Although the deaths of 13 BAME doctors are recorded in the obituaries above, I am aware of 25 BAME working doctors who have died from Covid-19. The 25th death was Dr Krishnan Subramanian, consultant anaesthetist at the University Hospitals of Derby and Burton. He died on November 12th 2020.
|Dr Krishnan Subramanian|
The first BAME working doctors to die from Covid-19 were Dr Adil El Tatar and Dr Habib Zaidi, both of whom died on March 25th, early in the UK pandemic and just two days after lockdown.
To my knowledge, during the following six weeks a further 22 working doctors died from Covid-19. Only one of the 24 was white, Dr Craig Wakeham, from Dorset. The BAME:White ratio at 23:1 is as dramatic as that above in Figure 1,
The dates of the 23 deaths earlier in the year of BAME working doctors are illustrated in Figure 2.
|Figure 2. BAME doctors dying from Covid-19|
Professor Kamlesh Khunti FRCGP FRCP MD PhD FMed Sci professor of primary care diabetes and vascular medicine in Leicester is a member of SAGE, the scientific advisory group for emergencies.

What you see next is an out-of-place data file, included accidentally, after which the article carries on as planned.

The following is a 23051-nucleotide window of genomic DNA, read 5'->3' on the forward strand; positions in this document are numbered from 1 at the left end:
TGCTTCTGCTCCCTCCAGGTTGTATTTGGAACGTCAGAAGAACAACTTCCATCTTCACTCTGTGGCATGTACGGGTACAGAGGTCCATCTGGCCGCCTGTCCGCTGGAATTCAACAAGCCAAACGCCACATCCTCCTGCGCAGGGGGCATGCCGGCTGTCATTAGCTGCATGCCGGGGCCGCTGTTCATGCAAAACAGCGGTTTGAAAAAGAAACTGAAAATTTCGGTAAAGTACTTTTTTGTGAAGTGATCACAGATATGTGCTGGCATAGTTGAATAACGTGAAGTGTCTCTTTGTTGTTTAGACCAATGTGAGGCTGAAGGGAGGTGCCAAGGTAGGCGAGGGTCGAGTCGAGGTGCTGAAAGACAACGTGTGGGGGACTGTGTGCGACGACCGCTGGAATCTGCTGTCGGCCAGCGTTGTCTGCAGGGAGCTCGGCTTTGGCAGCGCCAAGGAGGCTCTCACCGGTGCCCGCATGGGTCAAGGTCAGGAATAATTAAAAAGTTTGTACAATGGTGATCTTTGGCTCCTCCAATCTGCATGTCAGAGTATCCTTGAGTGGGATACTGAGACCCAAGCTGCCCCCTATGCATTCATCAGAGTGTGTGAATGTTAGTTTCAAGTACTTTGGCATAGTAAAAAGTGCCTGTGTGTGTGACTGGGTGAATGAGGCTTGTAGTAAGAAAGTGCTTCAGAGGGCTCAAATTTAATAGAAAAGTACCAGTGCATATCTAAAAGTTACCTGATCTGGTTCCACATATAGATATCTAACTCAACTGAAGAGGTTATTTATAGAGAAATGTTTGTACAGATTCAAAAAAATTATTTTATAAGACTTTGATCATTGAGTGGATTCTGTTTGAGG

On Saturday November 21st 2020 he addressed a meeting of BAPIO, British association of physicians of Indian origin.
Being an important person and presumed to be fully up-to-date and knowledgeable, a member of SAGE, his words were anticipated to be a revelation, words that would explain the intentions of the government to acknowledge the high number of deaths of BAME doctors in the UK (described above), and action to be taken. The audience was to be seriously disappointed.
All members of BAPIO packed into the room would have been well-aware of the importance of vitamin D supplements in correcting wide-spread vitamin D deficiency, and how this can bring deaths from Covid-19 to a halt. There was just one person in the room who was not aware of this: the guest speaker, Professor Kamlesh Khunti. His words can be summarised as:
"The official line is that there is no role for vitamin D.
No discussion, no debate, the words are carved in stone.
This level of ignorance at the centre of government advice is frightening.
We must be thankful for professors Parag Singhal and David Anderson for their direct well-informed action.